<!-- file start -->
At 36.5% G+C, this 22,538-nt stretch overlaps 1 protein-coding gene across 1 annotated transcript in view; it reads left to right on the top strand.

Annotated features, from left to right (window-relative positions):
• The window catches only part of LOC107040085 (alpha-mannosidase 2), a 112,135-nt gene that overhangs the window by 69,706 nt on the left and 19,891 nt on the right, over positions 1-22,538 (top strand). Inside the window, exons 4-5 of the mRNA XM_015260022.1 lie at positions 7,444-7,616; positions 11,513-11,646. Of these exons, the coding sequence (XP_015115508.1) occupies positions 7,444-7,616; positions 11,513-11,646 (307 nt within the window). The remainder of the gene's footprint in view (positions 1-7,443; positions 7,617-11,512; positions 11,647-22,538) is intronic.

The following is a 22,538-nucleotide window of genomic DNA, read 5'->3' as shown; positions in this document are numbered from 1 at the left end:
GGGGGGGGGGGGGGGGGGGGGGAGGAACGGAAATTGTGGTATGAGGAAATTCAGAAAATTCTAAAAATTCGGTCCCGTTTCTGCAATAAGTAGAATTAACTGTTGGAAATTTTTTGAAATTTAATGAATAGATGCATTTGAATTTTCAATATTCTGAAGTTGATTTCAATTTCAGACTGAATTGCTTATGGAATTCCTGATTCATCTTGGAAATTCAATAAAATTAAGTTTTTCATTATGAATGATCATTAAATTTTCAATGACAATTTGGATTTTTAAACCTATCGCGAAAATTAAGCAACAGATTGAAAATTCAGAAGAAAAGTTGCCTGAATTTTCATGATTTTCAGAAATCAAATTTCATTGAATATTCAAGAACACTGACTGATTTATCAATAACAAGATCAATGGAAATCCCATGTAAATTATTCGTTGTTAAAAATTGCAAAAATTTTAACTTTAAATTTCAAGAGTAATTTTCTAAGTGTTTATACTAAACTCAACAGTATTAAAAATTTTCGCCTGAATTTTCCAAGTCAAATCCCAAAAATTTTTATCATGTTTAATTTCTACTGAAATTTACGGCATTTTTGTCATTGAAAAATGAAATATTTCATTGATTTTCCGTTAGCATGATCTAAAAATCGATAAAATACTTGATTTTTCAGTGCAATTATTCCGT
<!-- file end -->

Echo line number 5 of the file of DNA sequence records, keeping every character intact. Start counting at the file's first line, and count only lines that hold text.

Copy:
GGGGGGGGGGGGGGGGGGGGGGAGGAACGGAAATTGTGGTATGAGGAAATTCAGAAAATTCTAAAAATTCGGTCCCGTTTCTGCAATAAGTAGAATTAACTGTTGGAAATTTTTTGAAATTTAATGAATAGATGCATTTGAATTTTCAATATTCTGAAGTTGATTTCAATTTCAGACTGAATTGCTTATGGAATTCCTGATTCATCTTGGAAATTCAATAAAATTAAGTTTTTCATTATGAATGATCATTAAATTTTCAATGACAATTTGGATTTTTAAACCTATCGCGAAAATTAAGCAACAGATTGAAAATTCAGAAGAAAAGTTGCCTGAATTTTCATGATTTTCAGAAATCAAATTTCATTGAATATTCAAGAACACTGACTGATTTATCAATAACAAGATCAATGGAAATCCCATGTAAATTATTCGTTGTTAAAAATTGCAAAAATTTTAACTTTAAATTTCAAGAGTAATTTTCTAAGTGTTTATACTAAACTCAACAGTATTAAAAATTTTCGCCTGAATTTTCCAAGTCAAATCCCAAAAATTTTTATCATGTTTAATTTCTACTGAAATTTACGGCATTTTTGTCATTGAAAAATGAAATATTTCATTGATTTTCCGTTAGCATGATCTAAAAATCGATAAAATACTTGATTTTTCAGTGCAATTATTCCGT